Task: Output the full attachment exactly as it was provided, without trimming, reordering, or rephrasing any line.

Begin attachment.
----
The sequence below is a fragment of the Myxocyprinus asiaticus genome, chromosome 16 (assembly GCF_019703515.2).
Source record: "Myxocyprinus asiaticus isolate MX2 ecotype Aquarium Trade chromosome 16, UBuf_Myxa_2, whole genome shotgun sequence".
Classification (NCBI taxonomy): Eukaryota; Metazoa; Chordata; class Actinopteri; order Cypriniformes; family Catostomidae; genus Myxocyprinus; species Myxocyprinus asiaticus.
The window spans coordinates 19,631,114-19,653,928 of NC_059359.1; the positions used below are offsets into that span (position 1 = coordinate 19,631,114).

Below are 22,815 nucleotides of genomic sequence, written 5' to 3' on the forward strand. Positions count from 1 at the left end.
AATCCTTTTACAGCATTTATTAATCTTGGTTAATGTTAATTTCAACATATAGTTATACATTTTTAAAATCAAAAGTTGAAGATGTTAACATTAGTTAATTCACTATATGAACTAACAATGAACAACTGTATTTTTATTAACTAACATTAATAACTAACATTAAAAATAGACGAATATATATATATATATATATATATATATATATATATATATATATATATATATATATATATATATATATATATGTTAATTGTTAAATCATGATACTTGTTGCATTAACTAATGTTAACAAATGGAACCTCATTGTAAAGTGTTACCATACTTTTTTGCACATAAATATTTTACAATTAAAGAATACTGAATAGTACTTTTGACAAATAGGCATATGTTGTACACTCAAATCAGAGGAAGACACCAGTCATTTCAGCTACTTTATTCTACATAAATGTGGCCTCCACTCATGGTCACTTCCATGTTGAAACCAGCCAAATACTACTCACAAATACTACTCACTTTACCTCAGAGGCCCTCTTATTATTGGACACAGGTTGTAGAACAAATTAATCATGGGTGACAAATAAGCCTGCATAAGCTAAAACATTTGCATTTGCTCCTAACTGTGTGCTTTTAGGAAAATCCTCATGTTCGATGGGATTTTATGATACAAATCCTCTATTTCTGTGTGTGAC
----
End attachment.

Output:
The sequence below is a fragment of the Myxocyprinus asiaticus genome, chromosome 16 (assembly GCF_019703515.2).
Source record: "Myxocyprinus asiaticus isolate MX2 ecotype Aquarium Trade chromosome 16, UBuf_Myxa_2, whole genome shotgun sequence".
Classification (NCBI taxonomy): Eukaryota; Metazoa; Chordata; class Actinopteri; order Cypriniformes; family Catostomidae; genus Myxocyprinus; species Myxocyprinus asiaticus.
The window spans coordinates 19,631,114-19,653,928 of NC_059359.1; the positions used below are offsets into that span (position 1 = coordinate 19,631,114).

Below are 22,815 nucleotides of genomic sequence, written 5' to 3' on the forward strand. Positions count from 1 at the left end.
AATCCTTTTACAGCATTTATTAATCTTGGTTAATGTTAATTTCAACATATAGTTATACATTTTTAAAATCAAAAGTTGAAGATGTTAACATTAGTTAATTCACTATATGAACTAACAATGAACAACTGTATTTTTATTAACTAACATTAATAACTAACATTAAAAATAGACGAATATATATATATATATATATATATATATATATATATATATATATATATATATATATATATATATATATATATGTTAATTGTTAAATCATGATACTTGTTGCATTAACTAATGTTAACAAATGGAACCTCATTGTAAAGTGTTACCATACTTTTTTGCACATAAATATTTTACAATTAAAGAATACTGAATAGTACTTTTGACAAATAGGCATATGTTGTACACTCAAATCAGAGGAAGACACCAGTCATTTCAGCTACTTTATTCTACATAAATGTGGCCTCCACTCATGGTCACTTCCATGTTGAAACCAGCCAAATACTACTCACAAATACTACTCACTTTACCTCAGAGGCCCTCTTATTATTGGACACAGGTTGTAGAACAAATTAATCATGGGTGACAAATAAGCCTGCATAAGCTAAAACATTTGCATTTGCTCCTAACTGTGTGCTTTTAGGAAAATCCTCATGTTCGATGGGATTTTATGATACAAATCCTCTATTTCTGTGTGTGAC